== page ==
AuthorTopic: [CC] Spheres  (Read 1914 times)

Offline BadMoodTaylor

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[CC] Spheres

on: October 06, 2017, 08:09:27 pm
Areas to improve?  I have no clue how a sphere's shadow ontop of another sphere should look and couldn't find a reference.



I took several shortcuts/cheats as I didn't have the time to commit: ellipse tool (GIMP), copy/paste spheres, rotate tool (on an ellipse) to create the big shadow).

I'm learning to draw right now so thought I would try to convert to pixel art:

Here to learn pixel art.  Feedback always appreciated.

Offline Hunited

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Re: [CC] Spheres

Reply #1 on: October 06, 2017, 10:34:00 pm
Some of those spheres seem too close to each other, if they really were spheres they'd be further apart, if you want a reference, try to see if you have some old marbles and stick em together or something.
EDIT:
Or you can just google em of course:

Found some stacked spheres for you.
« Last Edit: October 06, 2017, 10:39:18 pm by Hunited »

Offline BadMoodTaylor

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Re: [CC] Spheres

Reply #2 on: October 09, 2017, 03:03:07 pm
Some of those spheres seem too close to each other, if they really were spheres they'd be further apart, if you want a reference, try to see if you have some old marbles and stick em together or something.

All of them look too close together?  Or which ones, or one as an example?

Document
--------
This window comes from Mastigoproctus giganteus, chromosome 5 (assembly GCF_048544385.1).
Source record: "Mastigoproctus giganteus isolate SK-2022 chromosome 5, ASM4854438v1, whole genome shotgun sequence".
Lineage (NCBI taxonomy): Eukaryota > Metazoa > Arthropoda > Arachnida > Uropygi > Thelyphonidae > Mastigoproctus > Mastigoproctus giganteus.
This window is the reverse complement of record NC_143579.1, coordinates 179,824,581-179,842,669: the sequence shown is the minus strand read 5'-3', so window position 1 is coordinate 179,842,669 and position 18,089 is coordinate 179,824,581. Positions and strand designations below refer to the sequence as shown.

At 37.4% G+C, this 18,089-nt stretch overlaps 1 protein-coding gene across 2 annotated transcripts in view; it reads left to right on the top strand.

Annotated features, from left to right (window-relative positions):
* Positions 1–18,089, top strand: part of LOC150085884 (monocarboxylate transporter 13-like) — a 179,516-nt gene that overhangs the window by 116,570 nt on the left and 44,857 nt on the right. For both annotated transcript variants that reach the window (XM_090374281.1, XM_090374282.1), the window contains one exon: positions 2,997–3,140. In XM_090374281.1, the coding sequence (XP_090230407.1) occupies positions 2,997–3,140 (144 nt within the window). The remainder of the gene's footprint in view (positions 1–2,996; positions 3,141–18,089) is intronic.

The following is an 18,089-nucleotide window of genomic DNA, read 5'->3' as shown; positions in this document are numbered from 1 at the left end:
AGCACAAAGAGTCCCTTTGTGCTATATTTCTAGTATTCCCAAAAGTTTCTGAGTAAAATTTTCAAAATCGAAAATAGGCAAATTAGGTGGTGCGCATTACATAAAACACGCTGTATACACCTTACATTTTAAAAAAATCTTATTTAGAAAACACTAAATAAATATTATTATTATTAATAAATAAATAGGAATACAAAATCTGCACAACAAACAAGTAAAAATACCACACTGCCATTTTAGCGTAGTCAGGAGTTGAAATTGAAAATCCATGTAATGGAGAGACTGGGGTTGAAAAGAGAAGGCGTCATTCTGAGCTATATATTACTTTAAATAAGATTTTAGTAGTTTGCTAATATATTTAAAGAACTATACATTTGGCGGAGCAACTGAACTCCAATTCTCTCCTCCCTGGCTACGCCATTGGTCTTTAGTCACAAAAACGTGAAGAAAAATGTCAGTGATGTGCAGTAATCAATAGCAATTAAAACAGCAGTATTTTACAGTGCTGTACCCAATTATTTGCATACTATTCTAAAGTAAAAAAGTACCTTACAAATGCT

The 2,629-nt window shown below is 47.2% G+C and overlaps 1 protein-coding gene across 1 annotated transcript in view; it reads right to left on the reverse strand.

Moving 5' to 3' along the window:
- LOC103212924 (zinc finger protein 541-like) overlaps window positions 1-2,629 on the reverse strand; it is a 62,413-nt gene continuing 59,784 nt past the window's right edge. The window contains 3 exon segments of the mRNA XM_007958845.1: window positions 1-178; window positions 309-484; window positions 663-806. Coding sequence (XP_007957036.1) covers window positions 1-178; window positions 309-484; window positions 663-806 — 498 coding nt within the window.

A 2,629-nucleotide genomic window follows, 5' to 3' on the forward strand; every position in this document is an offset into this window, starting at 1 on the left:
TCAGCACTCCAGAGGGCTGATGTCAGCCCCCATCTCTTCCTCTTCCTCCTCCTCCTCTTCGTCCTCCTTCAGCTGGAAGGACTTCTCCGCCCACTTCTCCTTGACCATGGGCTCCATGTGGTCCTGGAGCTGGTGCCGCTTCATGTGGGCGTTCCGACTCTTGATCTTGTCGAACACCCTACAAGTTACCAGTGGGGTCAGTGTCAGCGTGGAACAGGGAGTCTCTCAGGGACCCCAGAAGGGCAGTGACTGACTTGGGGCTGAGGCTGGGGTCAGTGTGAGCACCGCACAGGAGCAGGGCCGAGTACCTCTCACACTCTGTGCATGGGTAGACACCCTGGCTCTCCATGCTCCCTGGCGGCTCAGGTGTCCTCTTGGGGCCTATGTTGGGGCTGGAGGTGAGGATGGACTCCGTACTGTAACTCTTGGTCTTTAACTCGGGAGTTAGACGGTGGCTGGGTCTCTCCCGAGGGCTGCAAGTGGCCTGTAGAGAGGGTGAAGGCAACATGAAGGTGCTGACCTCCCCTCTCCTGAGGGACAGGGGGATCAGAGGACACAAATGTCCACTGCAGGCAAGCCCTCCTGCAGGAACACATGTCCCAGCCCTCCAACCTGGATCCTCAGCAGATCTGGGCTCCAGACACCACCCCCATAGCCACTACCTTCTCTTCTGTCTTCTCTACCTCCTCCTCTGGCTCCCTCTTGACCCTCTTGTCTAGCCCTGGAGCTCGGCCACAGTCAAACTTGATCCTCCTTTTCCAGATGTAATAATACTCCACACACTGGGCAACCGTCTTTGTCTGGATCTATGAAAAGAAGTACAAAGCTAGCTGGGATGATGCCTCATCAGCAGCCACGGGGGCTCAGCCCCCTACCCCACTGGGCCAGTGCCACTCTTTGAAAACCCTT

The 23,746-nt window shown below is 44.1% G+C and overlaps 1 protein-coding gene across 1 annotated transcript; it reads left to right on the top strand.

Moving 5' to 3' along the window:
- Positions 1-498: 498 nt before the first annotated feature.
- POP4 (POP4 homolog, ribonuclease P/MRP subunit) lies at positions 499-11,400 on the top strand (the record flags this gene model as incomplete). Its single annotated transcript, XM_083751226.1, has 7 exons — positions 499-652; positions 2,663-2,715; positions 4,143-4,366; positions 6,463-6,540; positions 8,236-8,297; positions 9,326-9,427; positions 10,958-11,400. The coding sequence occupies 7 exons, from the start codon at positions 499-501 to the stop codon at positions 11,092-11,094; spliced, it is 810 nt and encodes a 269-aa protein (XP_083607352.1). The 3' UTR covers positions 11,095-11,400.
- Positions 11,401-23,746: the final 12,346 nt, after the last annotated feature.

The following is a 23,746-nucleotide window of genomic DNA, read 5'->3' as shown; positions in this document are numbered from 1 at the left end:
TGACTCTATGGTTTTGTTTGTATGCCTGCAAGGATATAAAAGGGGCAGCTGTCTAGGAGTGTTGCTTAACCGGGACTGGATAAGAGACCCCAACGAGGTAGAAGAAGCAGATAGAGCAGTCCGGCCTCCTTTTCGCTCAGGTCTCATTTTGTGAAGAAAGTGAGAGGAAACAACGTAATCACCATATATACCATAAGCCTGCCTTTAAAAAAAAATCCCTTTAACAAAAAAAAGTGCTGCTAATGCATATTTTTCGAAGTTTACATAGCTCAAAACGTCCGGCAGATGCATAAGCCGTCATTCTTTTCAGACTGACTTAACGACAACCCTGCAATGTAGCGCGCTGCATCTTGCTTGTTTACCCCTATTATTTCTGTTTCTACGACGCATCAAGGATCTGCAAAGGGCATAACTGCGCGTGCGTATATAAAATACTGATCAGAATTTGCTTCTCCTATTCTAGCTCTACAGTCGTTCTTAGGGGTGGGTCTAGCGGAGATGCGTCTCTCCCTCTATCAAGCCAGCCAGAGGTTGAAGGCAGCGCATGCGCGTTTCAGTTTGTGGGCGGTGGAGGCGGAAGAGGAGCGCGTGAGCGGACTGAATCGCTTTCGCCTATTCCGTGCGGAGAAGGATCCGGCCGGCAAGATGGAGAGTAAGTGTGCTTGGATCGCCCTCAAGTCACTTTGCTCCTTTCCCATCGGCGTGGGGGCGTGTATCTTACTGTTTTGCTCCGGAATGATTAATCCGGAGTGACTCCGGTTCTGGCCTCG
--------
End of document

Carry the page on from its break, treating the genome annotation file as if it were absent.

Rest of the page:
Is there any kind of rule to help determine this?  As a beginner it is difficult to just look at a reference to learn from.  Need rules or principles to help break down the reference.

Thanks, and I don't disagree but it is simply difficult to judge when lacking experience.
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Offline Johasu

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Re: [CC] Spheres

Reply #3 on: October 09, 2017, 04:24:22 pm
Fundamentally your lighting approach is incorrect, but that is partly because the composition of your image is off.
Your horizon line establishes eye level in an image.  Anything placed below that line, should be considered below the eye and anything above likewise above it.
This can create a bit of a cognitive distortion in the angling and positioning of objects when you draw them.
Essentially here you should see less of the top of the balls above the horizon line and more of the top on those below.

In your case the ball on the very most top is positioned somewhat lower than those on the balls lower and closer to the horizon line.
It's giving the impression that the ball is placed below the peak of the balls curve and forward towards the viewer.  In essence, you have the opposite of what you should see going on here.

You have a moon in the background casting light downward from behind the objects.  Yet your highlights appear to be drawn on the balls as if you attempt to cast the light downward at an angle from a 2D plane.  But more accurately to the eye it appears to originate from the viewers direction forward of the image and to the right.

Your deepest shadows should follow the direction of the light source.  But remember just as a bulb casts light in an area of field, so to would this moon.  Therefore the light doesn't come in a straight line but in a shower of straight lines.